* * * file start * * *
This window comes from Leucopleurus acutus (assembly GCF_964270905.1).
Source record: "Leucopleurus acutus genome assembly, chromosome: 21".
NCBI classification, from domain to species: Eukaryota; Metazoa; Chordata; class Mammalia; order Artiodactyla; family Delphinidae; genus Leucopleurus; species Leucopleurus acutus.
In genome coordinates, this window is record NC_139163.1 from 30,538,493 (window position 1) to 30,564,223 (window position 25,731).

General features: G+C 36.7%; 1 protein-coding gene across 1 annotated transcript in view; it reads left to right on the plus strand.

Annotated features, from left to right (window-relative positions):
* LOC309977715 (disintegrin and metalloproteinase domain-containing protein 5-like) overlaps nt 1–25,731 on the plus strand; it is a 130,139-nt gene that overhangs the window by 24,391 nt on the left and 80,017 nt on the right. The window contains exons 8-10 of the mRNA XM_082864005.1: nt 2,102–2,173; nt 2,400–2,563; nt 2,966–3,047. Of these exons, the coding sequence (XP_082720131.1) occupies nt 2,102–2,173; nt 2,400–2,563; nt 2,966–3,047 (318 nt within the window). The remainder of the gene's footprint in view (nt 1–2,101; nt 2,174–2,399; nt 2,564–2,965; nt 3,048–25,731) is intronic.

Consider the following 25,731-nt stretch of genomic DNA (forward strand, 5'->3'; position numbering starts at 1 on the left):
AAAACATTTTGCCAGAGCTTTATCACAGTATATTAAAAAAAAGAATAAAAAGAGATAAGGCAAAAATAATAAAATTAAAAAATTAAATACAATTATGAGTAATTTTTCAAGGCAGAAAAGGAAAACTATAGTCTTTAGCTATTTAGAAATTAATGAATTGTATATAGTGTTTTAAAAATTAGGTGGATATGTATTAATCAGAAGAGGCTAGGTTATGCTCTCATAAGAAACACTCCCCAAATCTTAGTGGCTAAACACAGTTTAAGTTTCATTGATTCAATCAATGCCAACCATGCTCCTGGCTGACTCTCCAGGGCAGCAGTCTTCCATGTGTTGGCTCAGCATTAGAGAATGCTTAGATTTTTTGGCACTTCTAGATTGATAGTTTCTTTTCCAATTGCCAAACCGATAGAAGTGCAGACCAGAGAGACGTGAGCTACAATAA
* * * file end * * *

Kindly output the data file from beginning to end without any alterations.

This window comes from Leucopleurus acutus (assembly GCF_964270905.1).
Source record: "Leucopleurus acutus genome assembly, chromosome: 21".
NCBI classification, from domain to species: Eukaryota; Metazoa; Chordata; class Mammalia; order Artiodactyla; family Delphinidae; genus Leucopleurus; species Leucopleurus acutus.
In genome coordinates, this window is record NC_139163.1 from 30,538,493 (window position 1) to 30,564,223 (window position 25,731).

General features: G+C 36.7%; 1 protein-coding gene across 1 annotated transcript in view; it reads left to right on the plus strand.

Annotated features, from left to right (window-relative positions):
* LOC309977715 (disintegrin and metalloproteinase domain-containing protein 5-like) overlaps nt 1–25,731 on the plus strand; it is a 130,139-nt gene that overhangs the window by 24,391 nt on the left and 80,017 nt on the right. The window contains exons 8-10 of the mRNA XM_082864005.1: nt 2,102–2,173; nt 2,400–2,563; nt 2,966–3,047. Of these exons, the coding sequence (XP_082720131.1) occupies nt 2,102–2,173; nt 2,400–2,563; nt 2,966–3,047 (318 nt within the window). The remainder of the gene's footprint in view (nt 1–2,101; nt 2,174–2,399; nt 2,564–2,965; nt 3,048–25,731) is intronic.

Consider the following 25,731-nt stretch of genomic DNA (forward strand, 5'->3'; position numbering starts at 1 on the left):
AAAACATTTTGCCAGAGCTTTATCACAGTATATTAAAAAAAAGAATAAAAAGAGATAAGGCAAAAATAATAAAATTAAAAAATTAAATACAATTATGAGTAATTTTTCAAGGCAGAAAAGGAAAACTATAGTCTTTAGCTATTTAGAAATTAATGAATTGTATATAGTGTTTTAAAAATTAGGTGGATATGTATTAATCAGAAGAGGCTAGGTTATGCTCTCATAAGAAACACTCCCCAAATCTTAGTGGCTAAACACAGTTTAAGTTTCATTGATTCAATCAATGCCAACCATGCTCCTGGCTGACTCTCCAGGGCAGCAGTCTTCCATGTGTTGGCTCAGCATTAGAGAATGCTTAGATTTTTTGGCACTTCTAGATTGATAGTTTCTTTTCCAATTGCCAAACCGATAGAAGTGCAGACCAGAGAGACGTGAGCTACAATAA